Lithophagous

By Michelle Cioccoloni

Lithophagous \Li*thoph"a*gous\, a. [Litho- + Gr. ? to eat.]
   (Zo["o]l.)


Eating or swallowing stones or gravel
 
The sheets of paper used in Lithophagous, based on the actual sizes of the letters Owen wrote while on the front, mostly to his mother Susan, are placed in dark green box frames, like stored memories, but there are no words.  The paper appears to be blank, but looking closer the surface of the paper can be seen to have tiny indentations.  Little stones were placed on the sheets, which were then rolled through a press leaving ghostly impressions of the stones, symbols for the pain and unpleasant events the soldiers experienced. The definition of lithophagous seems very apt indeed as the soldiers had to 'chew up and swallow down' whatever came their way, thus the apparently blank letters depict the experiences that the soldiers would have liked to write about, but didn't because their letters were always censored.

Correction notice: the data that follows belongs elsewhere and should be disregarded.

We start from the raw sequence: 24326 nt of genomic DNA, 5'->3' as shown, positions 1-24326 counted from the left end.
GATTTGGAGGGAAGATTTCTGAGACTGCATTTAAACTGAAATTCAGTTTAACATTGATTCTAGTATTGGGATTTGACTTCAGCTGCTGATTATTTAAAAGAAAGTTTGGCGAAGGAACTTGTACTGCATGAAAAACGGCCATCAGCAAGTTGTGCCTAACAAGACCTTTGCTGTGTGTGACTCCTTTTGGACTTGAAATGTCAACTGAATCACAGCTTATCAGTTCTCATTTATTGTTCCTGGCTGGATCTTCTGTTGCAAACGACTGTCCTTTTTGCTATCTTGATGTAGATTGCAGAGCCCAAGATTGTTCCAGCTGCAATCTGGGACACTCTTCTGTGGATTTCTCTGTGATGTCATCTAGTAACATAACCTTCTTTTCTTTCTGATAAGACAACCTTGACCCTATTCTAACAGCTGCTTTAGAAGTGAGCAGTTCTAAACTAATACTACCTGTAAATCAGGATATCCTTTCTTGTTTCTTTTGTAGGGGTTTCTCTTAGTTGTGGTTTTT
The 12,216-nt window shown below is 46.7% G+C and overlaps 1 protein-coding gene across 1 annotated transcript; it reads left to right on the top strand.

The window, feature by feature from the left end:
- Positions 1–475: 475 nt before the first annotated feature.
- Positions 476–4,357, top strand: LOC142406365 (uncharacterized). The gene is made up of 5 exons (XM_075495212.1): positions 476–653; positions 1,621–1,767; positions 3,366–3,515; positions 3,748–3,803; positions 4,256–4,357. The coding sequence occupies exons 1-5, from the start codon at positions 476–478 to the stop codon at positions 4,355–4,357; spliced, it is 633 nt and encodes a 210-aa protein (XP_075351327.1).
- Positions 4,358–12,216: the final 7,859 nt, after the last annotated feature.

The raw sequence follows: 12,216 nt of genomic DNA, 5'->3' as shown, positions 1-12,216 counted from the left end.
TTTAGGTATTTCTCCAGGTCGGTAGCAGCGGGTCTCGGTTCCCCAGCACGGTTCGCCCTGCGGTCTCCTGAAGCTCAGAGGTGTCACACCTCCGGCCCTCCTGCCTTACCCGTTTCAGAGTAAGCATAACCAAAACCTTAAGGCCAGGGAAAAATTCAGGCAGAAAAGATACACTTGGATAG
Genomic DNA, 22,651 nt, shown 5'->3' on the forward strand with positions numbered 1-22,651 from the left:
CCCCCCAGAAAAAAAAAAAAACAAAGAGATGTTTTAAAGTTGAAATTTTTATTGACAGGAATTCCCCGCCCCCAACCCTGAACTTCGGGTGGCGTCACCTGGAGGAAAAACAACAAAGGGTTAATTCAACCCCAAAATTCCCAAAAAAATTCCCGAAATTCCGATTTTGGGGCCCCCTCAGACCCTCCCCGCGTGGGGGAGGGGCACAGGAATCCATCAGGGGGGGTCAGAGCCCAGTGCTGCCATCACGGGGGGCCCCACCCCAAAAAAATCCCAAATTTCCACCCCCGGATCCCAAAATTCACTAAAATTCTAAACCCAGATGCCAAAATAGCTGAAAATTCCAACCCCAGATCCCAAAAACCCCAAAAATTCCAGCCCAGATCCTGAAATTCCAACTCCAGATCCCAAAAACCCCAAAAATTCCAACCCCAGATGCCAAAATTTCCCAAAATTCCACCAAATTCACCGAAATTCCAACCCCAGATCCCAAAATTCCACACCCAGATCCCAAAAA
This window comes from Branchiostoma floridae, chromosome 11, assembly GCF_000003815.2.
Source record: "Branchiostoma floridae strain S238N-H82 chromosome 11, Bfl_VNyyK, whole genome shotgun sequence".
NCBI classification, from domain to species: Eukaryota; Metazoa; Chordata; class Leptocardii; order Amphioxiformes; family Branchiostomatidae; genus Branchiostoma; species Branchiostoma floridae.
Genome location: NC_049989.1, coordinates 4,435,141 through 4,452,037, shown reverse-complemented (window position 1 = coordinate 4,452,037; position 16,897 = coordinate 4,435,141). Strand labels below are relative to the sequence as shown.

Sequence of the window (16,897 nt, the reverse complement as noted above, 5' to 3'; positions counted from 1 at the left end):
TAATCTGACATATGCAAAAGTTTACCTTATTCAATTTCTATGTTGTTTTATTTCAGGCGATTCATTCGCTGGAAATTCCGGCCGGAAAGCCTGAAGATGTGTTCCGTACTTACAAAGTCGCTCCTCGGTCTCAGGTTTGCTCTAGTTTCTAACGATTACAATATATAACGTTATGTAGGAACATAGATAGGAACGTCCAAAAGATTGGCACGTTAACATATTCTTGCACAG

Lithophagous

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